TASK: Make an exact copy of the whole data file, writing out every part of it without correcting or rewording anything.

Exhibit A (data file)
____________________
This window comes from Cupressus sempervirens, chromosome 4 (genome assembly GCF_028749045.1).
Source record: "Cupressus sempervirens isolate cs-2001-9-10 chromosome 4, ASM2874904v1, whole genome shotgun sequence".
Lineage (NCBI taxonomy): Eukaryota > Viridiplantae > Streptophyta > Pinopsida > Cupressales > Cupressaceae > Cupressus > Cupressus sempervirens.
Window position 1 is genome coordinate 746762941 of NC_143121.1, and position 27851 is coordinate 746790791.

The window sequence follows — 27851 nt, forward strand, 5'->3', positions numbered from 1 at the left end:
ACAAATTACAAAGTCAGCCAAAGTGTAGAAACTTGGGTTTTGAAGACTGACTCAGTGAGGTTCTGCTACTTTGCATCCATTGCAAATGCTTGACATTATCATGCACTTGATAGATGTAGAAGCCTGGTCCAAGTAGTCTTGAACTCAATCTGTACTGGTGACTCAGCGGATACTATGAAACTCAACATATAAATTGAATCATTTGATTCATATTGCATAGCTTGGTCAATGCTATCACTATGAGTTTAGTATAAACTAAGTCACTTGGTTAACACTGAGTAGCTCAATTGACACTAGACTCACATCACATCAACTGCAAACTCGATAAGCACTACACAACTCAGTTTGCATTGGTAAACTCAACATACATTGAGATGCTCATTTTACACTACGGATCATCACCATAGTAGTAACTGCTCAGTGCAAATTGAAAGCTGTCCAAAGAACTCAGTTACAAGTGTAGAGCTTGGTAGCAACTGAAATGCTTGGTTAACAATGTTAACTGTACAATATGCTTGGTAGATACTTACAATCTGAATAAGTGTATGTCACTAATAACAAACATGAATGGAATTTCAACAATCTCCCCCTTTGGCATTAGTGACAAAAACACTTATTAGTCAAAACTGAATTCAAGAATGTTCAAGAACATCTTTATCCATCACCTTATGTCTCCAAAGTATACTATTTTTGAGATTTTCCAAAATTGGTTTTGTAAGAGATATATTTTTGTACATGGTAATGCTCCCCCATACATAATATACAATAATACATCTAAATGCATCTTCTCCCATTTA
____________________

This window comes from Cupressus sempervirens, chromosome 4 (genome assembly GCF_028749045.1).
Source record: "Cupressus sempervirens isolate cs-2001-9-10 chromosome 4, ASM2874904v1, whole genome shotgun sequence".
Lineage (NCBI taxonomy): Eukaryota > Viridiplantae > Streptophyta > Pinopsida > Cupressales > Cupressaceae > Cupressus > Cupressus sempervirens.
Window position 1 is genome coordinate 746762941 of NC_143121.1, and position 27851 is coordinate 746790791.

The window sequence follows — 27851 nt, forward strand, 5'->3', positions numbered from 1 at the left end:
ACAAATTACAAAGTCAGCCAAAGTGTAGAAACTTGGGTTTTGAAGACTGACTCAGTGAGGTTCTGCTACTTTGCATCCATTGCAAATGCTTGACATTATCATGCACTTGATAGATGTAGAAGCCTGGTCCAAGTAGTCTTGAACTCAATCTGTACTGGTGACTCAGCGGATACTATGAAACTCAACATATAAATTGAATCATTTGATTCATATTGCATAGCTTGGTCAATGCTATCACTATGAGTTTAGTATAAACTAAGTCACTTGGTTAACACTGAGTAGCTCAATTGACACTAGACTCACATCACATCAACTGCAAACTCGATAAGCACTACACAACTCAGTTTGCATTGGTAAACTCAACATACATTGAGATGCTCATTTTACACTACGGATCATCACCATAGTAGTAACTGCTCAGTGCAAATTGAAAGCTGTCCAAAGAACTCAGTTACAAGTGTAGAGCTTGGTAGCAACTGAAATGCTTGGTTAACAATGTTAACTGTACAATATGCTTGGTAGATACTTACAATCTGAATAAGTGTATGTCACTAATAACAAACATGAATGGAATTTCAACAATCTCCCCCTTTGGCATTAGTGACAAAAACACTTATTAGTCAAAACTGAATTCAAGAATGTTCAAGAACATCTTTATCCATCACCTTATGTCTCCAAAGTATACTATTTTTGAGATTTTCCAAAATTGGTTTTGTAAGAGATATATTTTTGTACATGGTAATGCTCCCCCATACATAATATACAATAATACATCTAAATGCATCTTCTCCCATTTA